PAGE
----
I Was Born for This
‘Yeah, I think so,’ I say.
Someone’s given me the wrong guitar, but I can’t try to find the right one because one of our stage crew is fixing my angel wings onto the back of my jacket while we stand backstage during an ad break. Someone is combing Lister’s hair for him. Rowan’s changing into something black so we’re all matching.
The Ark likes theatricality.
‘Hey, where’s my guitar? This is Rowan’s spare,’ I ask the air around me. Someone swaps the one I’m holding for my actual guitar and I hang it round my neck. It’s not even really ‘my guitar’, anyway. My guitar, a lower-end Les Paul that my grandad snagged for £50 from a boot fair for my birthday when I was eleven, is safely locked away in my apartment. The guitar I’m holding right now is probably worth over five grand.
Rowan, changed now into a black bomber jacket with embroidered doves on the front, comes up to me, and grabs me by the arms.
‘How you doing, Jimjam?’
‘What?’ I ask, not understanding the question.
He squeezes my arms, then rubs them soothingly. ‘Are you calm?’
‘Am I calm?’
No. I am never calm.
‘I’m calm,’ I say.
Rowan pats me on the head, just to be sure. I brush my fingers over my cross necklace again.
Lister joins us. He’s swapped his burgundy jacket and white T-shirt for a black button-up. He looks the most excited out of the three of us, which is no surprise.
‘Remind me, what are we doing?’ he asks, bouncing up and down on the balls of his feet. ‘“Joan of Arc” or “Lie Day”?’
Rowan laughs and I groan.
‘Do you ever pay attention to anything?’ I say. ‘Were you high during sound check?’
Lister shoots me an offended look. ‘God, sorry, Dad!’ This kind of makes me chuckle, and then Lister smiles, a real old rare Lister smile, and continues, ‘Okay, for real … which is it?’
We are used to this now. Maybe a little too used to it. We won Best Newcomer earlier. Of course we did – everyone on the internet said we were going to. When we step up to perform, everyone cheers, even though we’re newcomers, even though we’re only just starting to get known in America. None of that phases me, though. Overexposure, I guess.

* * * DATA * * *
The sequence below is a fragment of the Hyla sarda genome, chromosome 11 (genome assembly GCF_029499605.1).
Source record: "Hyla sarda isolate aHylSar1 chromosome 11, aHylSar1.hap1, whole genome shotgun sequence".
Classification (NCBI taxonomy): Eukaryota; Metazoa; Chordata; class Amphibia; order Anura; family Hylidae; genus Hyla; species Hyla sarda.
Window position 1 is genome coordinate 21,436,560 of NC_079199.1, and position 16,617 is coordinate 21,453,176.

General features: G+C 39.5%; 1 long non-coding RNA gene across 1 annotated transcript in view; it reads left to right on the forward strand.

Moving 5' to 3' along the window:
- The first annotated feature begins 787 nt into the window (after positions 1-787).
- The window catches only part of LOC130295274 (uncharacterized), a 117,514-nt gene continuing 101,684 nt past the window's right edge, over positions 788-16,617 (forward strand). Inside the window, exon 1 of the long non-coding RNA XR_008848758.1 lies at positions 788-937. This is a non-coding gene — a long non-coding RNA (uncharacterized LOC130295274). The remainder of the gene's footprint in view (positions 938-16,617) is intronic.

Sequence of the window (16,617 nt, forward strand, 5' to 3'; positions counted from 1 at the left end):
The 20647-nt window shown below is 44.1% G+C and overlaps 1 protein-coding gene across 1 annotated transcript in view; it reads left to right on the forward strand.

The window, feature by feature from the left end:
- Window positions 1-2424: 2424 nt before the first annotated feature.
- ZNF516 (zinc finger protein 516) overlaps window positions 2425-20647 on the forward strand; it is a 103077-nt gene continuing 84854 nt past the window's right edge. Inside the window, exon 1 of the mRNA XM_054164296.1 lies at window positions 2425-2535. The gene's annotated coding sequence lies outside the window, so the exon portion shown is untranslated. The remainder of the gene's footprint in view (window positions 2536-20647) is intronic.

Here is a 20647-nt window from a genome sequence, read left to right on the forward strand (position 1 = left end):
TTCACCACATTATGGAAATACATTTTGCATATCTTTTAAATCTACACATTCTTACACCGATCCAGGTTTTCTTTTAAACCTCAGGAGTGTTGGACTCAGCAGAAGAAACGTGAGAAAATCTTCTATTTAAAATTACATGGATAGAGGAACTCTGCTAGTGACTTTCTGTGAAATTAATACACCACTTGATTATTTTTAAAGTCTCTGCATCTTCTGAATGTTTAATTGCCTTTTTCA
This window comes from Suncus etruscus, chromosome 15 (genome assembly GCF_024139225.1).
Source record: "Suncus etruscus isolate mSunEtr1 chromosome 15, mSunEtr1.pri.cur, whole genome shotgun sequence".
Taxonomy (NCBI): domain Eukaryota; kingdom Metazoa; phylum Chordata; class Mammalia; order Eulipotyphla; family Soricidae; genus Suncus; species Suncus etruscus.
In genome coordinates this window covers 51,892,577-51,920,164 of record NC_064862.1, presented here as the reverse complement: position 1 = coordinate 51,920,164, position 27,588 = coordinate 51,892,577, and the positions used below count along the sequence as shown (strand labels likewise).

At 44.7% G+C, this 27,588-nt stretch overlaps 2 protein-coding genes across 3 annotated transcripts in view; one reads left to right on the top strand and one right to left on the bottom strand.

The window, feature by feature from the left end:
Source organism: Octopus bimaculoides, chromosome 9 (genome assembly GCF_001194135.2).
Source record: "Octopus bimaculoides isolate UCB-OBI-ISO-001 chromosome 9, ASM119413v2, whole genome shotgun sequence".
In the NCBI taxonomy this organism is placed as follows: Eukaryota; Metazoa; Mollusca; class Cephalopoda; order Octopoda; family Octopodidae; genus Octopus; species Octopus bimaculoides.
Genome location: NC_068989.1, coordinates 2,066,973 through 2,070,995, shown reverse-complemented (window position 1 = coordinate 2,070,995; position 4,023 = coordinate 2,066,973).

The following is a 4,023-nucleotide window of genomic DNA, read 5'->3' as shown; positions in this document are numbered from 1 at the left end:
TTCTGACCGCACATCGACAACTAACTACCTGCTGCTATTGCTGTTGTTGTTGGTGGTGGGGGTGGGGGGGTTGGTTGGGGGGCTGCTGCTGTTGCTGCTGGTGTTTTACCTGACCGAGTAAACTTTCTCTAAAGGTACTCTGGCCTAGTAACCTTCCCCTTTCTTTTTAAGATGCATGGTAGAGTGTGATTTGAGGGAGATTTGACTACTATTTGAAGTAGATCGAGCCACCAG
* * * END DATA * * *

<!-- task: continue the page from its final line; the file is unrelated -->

But when we step out onto the stage, shrouded in darkness, I get a rush of adrenalin and I can’t stop smiling because finally we get to play our music.
Like I said, The Ark likes theatricality. We don’t just stand there and play – which is fine, but it’s not us. Lister is centre on drums and Rowan and I stand behind him on a raised platform, playing various instruments depending on the song – keys, guitar, Launchpad (me), cello (Rowan). We always wear black.
I am always wearing angel wings. It’s a tradition.
When we started out, we’d play with shoddy instruments in the back of pubs and post videos of our garage recordings to YouTube. But tonight, we stand on a stage wider than three houses, and when Rowan gives us a nod and starts to strum the screechy opening bars of ‘Joan of Arc’, the LED screens behind us light up a bright, blinding orange, and we’re lost in the dry ice mist.
Then begins our intro – a low, distorted robot voice that we play at the beginning of every tour show. It was my idea at the start of our last tour.
I am not afraid, said Noah
I was born for this
I mouth along. It always makes me smile, reminding me of all the Bible stories Grandad used to read to me when I was little. It’s a slight variation of a Joan of Arc quote too. I love tying all the parts of ourselves together.
I find myself shouting ‘West Coast!’ just because I’m so excited, and the audience cheer right back at me. Weird how it never seems to hit me until the music starts. Until the music starts, I’m just floating through it all. Waiting to get to the next song so I can breathe again.
Born to survive the storm
Born to survive the flood
Our platform starts to rise into the air. The light changes and I glance around to look at the LED screen. It’s a giant Renaissance painting of an armoured woman wielding a sword. Joan.
Then lights are on me, just as the voice speaks its final words.
Believe in me
Said Noah to the animals
And two-by-two, they ascended
Onto the ark
‘the voice had promised me that, as soon as i came to the king, he would receive me.’
– Joan of Arc
I am jump-scared awake at 11.14 a.m. by Juliet making a sound resembling that of a goose passing into the afterlife.
I sit up. Juliet and I slept in one of her nan’s spare rooms. Mac slept in another. Weirdly, Juliet seems to have brought most of her possessions with her – the wardrobe is overflowing with potential outfits for Thursday and the floor is littered with assorted Ark merchandise.
‘Did I just dream that,’ I say, ‘or did you just shriek very loudly?’
‘I think I am dreaming,’ says Juliet.
Juliet is staring at her phone like it’s a solid bar of gold.
‘What’s happened?’ I ask.
‘Jowan,’ she says, and then turns her head and stares at me. ‘Jowan.’
I take a moment to process.